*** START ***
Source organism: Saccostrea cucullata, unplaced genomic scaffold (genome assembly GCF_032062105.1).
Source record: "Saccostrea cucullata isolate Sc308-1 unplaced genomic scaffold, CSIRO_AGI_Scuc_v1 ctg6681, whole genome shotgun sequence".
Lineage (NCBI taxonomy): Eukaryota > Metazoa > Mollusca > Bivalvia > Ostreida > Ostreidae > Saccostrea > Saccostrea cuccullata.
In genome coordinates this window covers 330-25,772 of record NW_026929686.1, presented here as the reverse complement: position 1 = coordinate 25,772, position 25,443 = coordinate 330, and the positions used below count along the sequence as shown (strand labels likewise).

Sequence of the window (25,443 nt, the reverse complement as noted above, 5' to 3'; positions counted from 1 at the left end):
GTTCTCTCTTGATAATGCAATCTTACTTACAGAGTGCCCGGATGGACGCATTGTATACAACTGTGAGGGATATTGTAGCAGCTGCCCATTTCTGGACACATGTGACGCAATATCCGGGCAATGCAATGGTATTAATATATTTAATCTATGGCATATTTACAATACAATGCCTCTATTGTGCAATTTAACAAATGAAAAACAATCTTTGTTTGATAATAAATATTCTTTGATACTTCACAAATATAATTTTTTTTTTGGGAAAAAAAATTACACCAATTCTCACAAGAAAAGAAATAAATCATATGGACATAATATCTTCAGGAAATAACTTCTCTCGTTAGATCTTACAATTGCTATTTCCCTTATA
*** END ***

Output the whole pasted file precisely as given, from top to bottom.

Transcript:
Source organism: Saccostrea cucullata, unplaced genomic scaffold (genome assembly GCF_032062105.1).
Source record: "Saccostrea cucullata isolate Sc308-1 unplaced genomic scaffold, CSIRO_AGI_Scuc_v1 ctg6681, whole genome shotgun sequence".
Lineage (NCBI taxonomy): Eukaryota > Metazoa > Mollusca > Bivalvia > Ostreida > Ostreidae > Saccostrea > Saccostrea cuccullata.
In genome coordinates this window covers 330-25,772 of record NW_026929686.1, presented here as the reverse complement: position 1 = coordinate 25,772, position 25,443 = coordinate 330, and the positions used below count along the sequence as shown (strand labels likewise).

Sequence of the window (25,443 nt, the reverse complement as noted above, 5' to 3'; positions counted from 1 at the left end):
GTTCTCTCTTGATAATGCAATCTTACTTACAGAGTGCCCGGATGGACGCATTGTATACAACTGTGAGGGATATTGTAGCAGCTGCCCATTTCTGGACACATGTGACGCAATATCCGGGCAATGCAATGGTATTAATATATTTAATCTATGGCATATTTACAATACAATGCCTCTATTGTGCAATTTAACAAATGAAAAACAATCTTTGTTTGATAATAAATATTCTTTGATACTTCACAAATATAATTTTTTTTTTGGGAAAAAAAATTACACCAATTCTCACAAGAAAAGAAATAAATCATATGGACATAATATCTTCAGGAAATAACTTCTCTCGTTAGATCTTACAATTGCTATTTCCCTTATA